Shane Duffy's disappointing night, and why Keane is better for Ireland than Celtic
Even with Celtic man Shane Duffy returning to the fold, Ireland cannot buy a win just now.
The Republic of Ireland drew 1-1 with Qatar, in Stephen Kenny’s latest bad result as an international boss. Shane Duffy made a number of defensive interventions for the Boys in Green [RTÉ], in a game that could’ve been more ignominious.
James McClean opened the scoring after just 4 minutes. However, Ireland couldn’t retain the lead when Zainalabiddin Abdulla struck just minutes into the second half. The Boys in Green just couldn’t find that spark to get a winner. Eventually, it culminated in the worst start for an Ireland manager in 50 years [BBC].
Neil Lennon has already been linked with the job, should the FAI adjudge Stephen Kenny to not be the man. Kenny’s side haven’t won in 11 matches, the worst record since a winless streak between 1969 and 1971. While Ireland’s squad isn’t necessarily what it used to be, it’s not that bad either.
Funnily enough, it’s the second time Damien Duff has left a set-up to see it immediately worsen. There’ll be some Ireland supporters who’d like to see him in the dugout.
There’s a potentially better shout than Lennon though, or Duff. An appointment that could appease Ireland supporters and sceptical Celtic fans alike. He’s controversial, certainly, but Roy Keane has already been the Republic’s assistant, and seems to have regained some goodwill years after walking out on Mick McCarthy.
Roy Keane could sort this Ireland team
There are qualities Roy Keane possesses that are well-established. He’s supposedly an old-school man manager. That could actually work better in International Football than at club level. The distance between international breaks means that Keane would have longer to refine his tactics, and build relationships with his players.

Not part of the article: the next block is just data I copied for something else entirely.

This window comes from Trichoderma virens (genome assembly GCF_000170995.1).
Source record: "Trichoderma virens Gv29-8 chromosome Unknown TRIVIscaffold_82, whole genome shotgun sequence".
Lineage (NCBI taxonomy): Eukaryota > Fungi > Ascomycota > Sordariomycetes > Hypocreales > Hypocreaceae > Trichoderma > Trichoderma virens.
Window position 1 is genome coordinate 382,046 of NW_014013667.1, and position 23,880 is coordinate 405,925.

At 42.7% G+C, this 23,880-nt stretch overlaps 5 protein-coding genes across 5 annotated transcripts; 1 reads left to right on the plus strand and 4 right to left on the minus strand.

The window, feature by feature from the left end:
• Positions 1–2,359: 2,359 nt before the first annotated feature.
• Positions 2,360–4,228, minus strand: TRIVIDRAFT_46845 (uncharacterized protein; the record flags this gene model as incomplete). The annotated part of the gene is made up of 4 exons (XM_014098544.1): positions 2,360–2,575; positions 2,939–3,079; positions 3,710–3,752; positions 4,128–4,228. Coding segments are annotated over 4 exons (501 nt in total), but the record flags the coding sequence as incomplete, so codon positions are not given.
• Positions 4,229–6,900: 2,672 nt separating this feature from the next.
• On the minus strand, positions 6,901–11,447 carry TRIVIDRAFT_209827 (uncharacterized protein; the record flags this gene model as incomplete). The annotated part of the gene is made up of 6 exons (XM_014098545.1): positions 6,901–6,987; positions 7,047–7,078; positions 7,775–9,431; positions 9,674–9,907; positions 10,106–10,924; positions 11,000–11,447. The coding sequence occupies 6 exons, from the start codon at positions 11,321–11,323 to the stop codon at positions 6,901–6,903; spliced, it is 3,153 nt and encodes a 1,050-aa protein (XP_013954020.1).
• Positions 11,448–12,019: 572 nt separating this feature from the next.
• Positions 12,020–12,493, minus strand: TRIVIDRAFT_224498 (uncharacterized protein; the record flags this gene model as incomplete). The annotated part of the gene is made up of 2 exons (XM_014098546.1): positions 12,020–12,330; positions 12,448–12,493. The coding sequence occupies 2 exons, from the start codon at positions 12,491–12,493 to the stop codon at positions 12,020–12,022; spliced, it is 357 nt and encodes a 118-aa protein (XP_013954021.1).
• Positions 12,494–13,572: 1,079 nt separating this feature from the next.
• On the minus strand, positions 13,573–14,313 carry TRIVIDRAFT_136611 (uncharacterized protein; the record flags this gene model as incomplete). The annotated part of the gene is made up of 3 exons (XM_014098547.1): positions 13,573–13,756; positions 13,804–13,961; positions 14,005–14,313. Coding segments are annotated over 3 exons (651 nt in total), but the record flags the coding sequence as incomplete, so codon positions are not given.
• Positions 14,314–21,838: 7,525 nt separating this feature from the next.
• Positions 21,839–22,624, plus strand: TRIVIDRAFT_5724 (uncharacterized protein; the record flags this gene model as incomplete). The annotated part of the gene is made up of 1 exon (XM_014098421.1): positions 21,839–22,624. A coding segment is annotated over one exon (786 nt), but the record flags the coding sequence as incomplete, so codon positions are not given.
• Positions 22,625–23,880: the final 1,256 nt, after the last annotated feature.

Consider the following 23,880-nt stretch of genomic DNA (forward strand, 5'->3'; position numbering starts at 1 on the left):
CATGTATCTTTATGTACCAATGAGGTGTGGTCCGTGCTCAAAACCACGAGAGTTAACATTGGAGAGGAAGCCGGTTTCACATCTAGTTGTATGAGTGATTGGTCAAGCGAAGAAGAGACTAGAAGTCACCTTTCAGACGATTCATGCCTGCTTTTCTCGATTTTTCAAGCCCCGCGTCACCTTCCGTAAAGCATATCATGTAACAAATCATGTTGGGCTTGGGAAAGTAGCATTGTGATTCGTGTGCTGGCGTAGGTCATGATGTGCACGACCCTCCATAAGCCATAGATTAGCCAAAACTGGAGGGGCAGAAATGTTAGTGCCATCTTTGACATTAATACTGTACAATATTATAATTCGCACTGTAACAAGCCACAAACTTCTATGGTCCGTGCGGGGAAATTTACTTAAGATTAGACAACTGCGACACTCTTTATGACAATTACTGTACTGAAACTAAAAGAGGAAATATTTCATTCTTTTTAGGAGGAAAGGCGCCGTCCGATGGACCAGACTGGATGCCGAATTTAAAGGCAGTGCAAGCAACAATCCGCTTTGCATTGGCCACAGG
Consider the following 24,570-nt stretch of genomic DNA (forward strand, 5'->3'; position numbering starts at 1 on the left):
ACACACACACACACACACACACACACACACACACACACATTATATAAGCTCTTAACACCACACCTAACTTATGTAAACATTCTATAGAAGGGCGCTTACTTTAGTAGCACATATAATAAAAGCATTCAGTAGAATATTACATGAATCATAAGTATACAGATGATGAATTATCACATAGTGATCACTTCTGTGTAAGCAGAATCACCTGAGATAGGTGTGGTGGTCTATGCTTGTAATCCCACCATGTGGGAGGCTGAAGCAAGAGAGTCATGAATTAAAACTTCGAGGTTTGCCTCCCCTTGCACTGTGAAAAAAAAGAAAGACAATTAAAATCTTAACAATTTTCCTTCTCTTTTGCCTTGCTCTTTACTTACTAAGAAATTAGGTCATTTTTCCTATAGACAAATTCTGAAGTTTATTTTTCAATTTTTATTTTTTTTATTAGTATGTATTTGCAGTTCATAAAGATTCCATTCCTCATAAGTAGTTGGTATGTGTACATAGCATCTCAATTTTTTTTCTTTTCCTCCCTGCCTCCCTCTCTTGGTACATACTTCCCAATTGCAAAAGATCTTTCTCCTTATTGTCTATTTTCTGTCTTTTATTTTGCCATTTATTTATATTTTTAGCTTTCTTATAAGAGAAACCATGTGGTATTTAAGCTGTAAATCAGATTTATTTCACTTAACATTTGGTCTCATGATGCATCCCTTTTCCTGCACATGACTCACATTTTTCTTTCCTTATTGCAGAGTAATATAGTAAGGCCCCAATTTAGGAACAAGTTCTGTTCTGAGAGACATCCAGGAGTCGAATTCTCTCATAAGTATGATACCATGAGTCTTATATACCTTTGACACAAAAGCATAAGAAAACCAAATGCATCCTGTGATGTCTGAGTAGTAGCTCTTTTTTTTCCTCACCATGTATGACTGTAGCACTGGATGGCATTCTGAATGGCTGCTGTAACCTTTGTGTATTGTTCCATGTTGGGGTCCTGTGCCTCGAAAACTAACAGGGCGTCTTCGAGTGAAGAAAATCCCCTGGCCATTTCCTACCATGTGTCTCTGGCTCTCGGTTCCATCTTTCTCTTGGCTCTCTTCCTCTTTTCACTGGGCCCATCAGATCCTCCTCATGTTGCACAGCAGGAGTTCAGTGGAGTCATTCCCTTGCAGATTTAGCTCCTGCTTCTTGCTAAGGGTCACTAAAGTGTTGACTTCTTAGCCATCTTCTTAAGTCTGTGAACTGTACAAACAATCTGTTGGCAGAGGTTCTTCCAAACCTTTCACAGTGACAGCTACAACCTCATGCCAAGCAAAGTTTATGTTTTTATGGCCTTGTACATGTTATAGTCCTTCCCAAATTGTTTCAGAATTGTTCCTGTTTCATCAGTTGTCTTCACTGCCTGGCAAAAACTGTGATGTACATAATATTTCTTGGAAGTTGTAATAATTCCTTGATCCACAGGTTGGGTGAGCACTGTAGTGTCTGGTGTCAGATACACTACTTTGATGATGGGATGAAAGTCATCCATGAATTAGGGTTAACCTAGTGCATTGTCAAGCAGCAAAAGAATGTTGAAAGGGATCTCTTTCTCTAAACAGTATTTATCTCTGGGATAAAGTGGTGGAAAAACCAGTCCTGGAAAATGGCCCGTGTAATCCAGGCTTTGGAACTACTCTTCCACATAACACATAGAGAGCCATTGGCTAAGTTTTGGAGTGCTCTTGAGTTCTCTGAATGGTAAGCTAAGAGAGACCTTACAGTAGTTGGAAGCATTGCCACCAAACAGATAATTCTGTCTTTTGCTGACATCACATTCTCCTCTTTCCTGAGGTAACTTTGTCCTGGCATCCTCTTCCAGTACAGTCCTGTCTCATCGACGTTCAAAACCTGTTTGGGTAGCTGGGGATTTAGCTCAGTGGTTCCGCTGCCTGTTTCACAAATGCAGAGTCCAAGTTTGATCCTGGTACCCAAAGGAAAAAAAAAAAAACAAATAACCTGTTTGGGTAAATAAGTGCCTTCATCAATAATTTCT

It’s also a shot at redemption, in a way. Certainly, with time, people have come to understand Roy Keane’s decision to leave the Ireland squad in 2002 [Guardian]. He might not outwardly seem to care about how he’s perceived, but I’d be amazed if there wasn’t a part of him that still thinks about that World Cup.
If he was to emulate his mentor in Martin O’Neill by taking Ireland to a tournament, it’d surely complete his redemption arc with his national team.
Furthermore, what concerns many Celtic fans about Roy Keane is the room for failure. In tactical terms, Roy Keane’s methods at Ipswich and Sunderland were quite regressive, and his personnel decisions, especially in the latter stages with the Black Cats, seemed scatter-gun. International football means he has proper time to think about his squad, and he’s also got room to fail initially. If he can put some fight back into this toothless ROI side then supporters won’t mind drawing or losing, to start. It’s a different kind of process.
Whereas with Celtic, as Stiliyan Petrov said yesterday, you don’t get that kind of time.
Shane Duffy could’ve used a far better international break
There are many aspects of this season that are out of Shane Duffy’s control. In truth, we have to be more careful about how we talk about him.
Because, yes, it hasn’t gone right for him this year, but there are factors there that are bigger than football. I’ll admit myself, I’ve hammered the guy for his Celtic performances. They haven’t been good enough, but nobody will be more aware of that than Duffy himself. It’s not like he’s got a gallus swagger about him despite not playing well, he often looks crestfallen.
I said before the international break that Duffy could’ve really used a confidence boosting time away with Ireland. There was nothing in the three matches that would’ve inspired much hope, though. Benched against Serbia and Luxembourg, Duffy worked valiantly against Qatar but couldn’t do it by himself.
Ireland’s next game is against Portugal. Whether Shane Duffy plays that match is unclear. What’s even more uncertain is who’ll be in the dugout.